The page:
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News Brief: Trump's Base, Chicago Police Trial, Syria Bombing


President Trump famously said he could shoot someone on Fifth Avenue and not lose any voters.


Well, now a survey shows a portion of his base support is a bit less solid. This is from the latest NPR/PBS NewsHour/Marist poll. To be clear, this is one survey. We don't know if this is temporary. But this slip comes during a government shutdown and also after the resignation of key officials.

INSKEEP: NPR lead political editor Domenico Montanaro is here.

Domenico, good morning.


INSKEEP: Hey. What are the numbers?

MONTANARO: Well, the president's approval rating is back down to 39 percent - down from 42 percent last month. And it is the result, underneath that, of some slippage with some key parts of his base. For example, in December, suburban men and white women without a college degree had approved of the job the president was doing. Now they don't. And he's also down with white evangelicals and slightly even with Republicans overall. You know, as we noted, it might be temporary. But the poll does show that the president is not faring well during this shutdown.

INSKEEP: Well, the president has seemed to assume that funding a wall, which is his demand for reopening the government, is the most important issue for his base supporters. Could he be wrong?

MONTANARO: Well, I think one of the potential problems with that is that they also want to see the government function. And Trump's base mostly blames Democrats for the shutdown. But 61 percent of people overall say that during this shutdown, they have a more negative opinion of President Trump. That includes almost a quarter of Republicans, 40 percent of white evangelical Christians and 55 percent of whites without a college degree. Overall, the president is shouldering most of the blame for the shutdown. I mean, that's up from when the shutdown first started. And 70 percent of people - 70 percent - think that shutting down the government to reach a policy solution is just bad strategy.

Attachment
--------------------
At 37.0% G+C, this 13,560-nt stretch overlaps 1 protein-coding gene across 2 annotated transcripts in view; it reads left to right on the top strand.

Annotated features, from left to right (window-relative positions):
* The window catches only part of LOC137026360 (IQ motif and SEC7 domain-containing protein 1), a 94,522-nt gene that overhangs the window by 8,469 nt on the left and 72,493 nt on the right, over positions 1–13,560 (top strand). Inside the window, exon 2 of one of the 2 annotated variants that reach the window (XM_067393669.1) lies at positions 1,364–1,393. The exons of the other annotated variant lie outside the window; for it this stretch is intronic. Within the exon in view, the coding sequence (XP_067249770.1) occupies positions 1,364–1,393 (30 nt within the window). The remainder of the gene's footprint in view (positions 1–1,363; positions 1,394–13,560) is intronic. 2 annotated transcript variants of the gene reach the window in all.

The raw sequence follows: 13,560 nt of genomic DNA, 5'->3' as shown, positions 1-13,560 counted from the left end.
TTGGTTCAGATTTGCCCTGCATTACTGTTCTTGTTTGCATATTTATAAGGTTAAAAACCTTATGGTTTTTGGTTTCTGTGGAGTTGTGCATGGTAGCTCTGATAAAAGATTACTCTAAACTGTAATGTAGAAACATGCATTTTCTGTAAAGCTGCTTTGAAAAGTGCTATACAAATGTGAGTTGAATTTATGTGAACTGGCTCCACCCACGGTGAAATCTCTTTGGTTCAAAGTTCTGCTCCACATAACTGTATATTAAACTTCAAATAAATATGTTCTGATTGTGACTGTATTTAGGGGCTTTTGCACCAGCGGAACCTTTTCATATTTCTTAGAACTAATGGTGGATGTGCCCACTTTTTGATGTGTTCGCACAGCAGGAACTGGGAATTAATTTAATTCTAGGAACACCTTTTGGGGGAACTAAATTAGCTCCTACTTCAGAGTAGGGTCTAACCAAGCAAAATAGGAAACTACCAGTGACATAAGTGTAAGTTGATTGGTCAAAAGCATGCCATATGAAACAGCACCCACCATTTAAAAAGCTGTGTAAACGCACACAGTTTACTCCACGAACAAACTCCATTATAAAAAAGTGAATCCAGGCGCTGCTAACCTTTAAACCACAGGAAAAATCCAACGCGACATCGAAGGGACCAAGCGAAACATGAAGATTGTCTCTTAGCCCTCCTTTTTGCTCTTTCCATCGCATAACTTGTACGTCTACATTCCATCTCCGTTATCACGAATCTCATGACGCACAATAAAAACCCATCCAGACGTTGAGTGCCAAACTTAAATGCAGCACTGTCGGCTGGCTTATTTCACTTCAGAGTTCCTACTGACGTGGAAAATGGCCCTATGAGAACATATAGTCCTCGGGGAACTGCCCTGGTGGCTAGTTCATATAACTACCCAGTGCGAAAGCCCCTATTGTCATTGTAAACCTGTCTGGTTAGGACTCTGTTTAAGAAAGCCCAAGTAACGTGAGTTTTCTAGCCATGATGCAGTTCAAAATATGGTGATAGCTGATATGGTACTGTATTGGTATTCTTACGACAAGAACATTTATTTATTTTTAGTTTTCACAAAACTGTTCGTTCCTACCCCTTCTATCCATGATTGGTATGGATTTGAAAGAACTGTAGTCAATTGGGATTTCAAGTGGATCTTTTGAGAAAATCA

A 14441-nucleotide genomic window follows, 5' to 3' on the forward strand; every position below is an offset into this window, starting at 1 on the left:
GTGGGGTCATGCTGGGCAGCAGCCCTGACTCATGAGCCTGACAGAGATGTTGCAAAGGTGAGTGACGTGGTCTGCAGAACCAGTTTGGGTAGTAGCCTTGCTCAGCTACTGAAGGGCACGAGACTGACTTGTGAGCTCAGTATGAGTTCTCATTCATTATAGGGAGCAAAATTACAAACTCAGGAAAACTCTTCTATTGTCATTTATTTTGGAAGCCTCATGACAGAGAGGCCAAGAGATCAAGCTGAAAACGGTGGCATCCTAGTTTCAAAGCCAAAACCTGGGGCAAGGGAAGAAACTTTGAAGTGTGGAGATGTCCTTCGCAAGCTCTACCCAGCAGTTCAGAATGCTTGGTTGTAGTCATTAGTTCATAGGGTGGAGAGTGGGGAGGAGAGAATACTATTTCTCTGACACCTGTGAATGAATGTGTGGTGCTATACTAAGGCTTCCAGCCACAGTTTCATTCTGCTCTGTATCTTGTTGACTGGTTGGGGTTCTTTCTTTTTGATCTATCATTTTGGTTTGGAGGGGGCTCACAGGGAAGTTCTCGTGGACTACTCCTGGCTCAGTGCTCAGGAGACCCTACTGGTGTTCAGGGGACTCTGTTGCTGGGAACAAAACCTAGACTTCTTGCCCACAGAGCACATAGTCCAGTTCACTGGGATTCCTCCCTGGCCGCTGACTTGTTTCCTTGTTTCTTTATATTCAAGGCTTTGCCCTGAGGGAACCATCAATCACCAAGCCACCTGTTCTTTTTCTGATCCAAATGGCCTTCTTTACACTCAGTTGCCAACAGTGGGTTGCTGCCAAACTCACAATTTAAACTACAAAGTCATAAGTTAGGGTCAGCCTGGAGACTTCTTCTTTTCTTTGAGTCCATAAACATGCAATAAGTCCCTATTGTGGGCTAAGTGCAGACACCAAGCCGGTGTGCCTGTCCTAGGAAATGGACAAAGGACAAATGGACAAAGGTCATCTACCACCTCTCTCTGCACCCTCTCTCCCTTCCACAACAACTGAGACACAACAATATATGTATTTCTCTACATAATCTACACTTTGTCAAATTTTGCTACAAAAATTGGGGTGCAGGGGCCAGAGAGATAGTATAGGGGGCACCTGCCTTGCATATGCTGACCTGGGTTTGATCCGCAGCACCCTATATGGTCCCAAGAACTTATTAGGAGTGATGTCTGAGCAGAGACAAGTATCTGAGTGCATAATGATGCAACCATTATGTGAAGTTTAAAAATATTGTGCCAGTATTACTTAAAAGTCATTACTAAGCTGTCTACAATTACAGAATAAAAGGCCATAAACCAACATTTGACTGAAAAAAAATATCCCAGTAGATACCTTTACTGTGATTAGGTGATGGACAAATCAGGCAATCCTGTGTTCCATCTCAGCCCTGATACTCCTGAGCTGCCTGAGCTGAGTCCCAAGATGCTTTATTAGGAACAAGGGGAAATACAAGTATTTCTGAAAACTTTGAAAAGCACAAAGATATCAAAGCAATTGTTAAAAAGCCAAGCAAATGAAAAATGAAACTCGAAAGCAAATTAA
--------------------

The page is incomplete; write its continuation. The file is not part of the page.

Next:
INSKEEP: Wow, 70 percent. So let me ask about this, Domenico. If you follow the president's approval rating over the past couple of years, his approval goes up a little; it goes down a little. Sometimes it's in the high 30s. Sometimes it gets up to the low 40s. It's stayed right in that range. You're telling us it's gotten back down into the high 30s again, which is the lower end of that range. But is there any sign he could be headed out of that range as the 2020 presidential campaign begins?

MONTANARO: So we started to ask a couple 2020 questions just to sort of get a feeling, a thermometer, a little bit of a temperature reading of what might be happening in next year's elections. And what really jumped out here is that just 30 percent said that they would definitely vote for President Trump for re-election. But the percentage of people saying that they definitely would not vote for him was 57 percent. You know, a president up for re-election normally wants to be close to 40 when it comes to definitely vote for and definitely under 50 (laughter)...


MONTANARO: ...For those who say...

INSKEEP: Fifty-seven percent say, no way will I vote for this man for president in 2020.

MONTANARO: Right. And sometimes these numbers definitely close. President Obama was in a range that was not great for him. Forty-eight percent in 2010-2011 said that they would not vote for him. But that's about the percentage that wound up not voting for him. About 47 percent didn't vote for him in 2012, not 57 percent.

INSKEEP: OK. So that does not look good - at least at this moment, at least in this one survey for the president. Of course, he's not the only person up for re-election in 2020.

MONTANARO: No, he's not. You know, Republicans in the Senate are the ones who are, you know, taking a lot of the pressure here during the shutdown. There have been a few cracks among Republicans who have come out and said that they want the shutdown to end. But you know, Mitch McConnell - also up for re-election - he's somebody who has really been careful not to weigh in too much. But we're going to see if that's going to continue because a lot of people see him as one way out.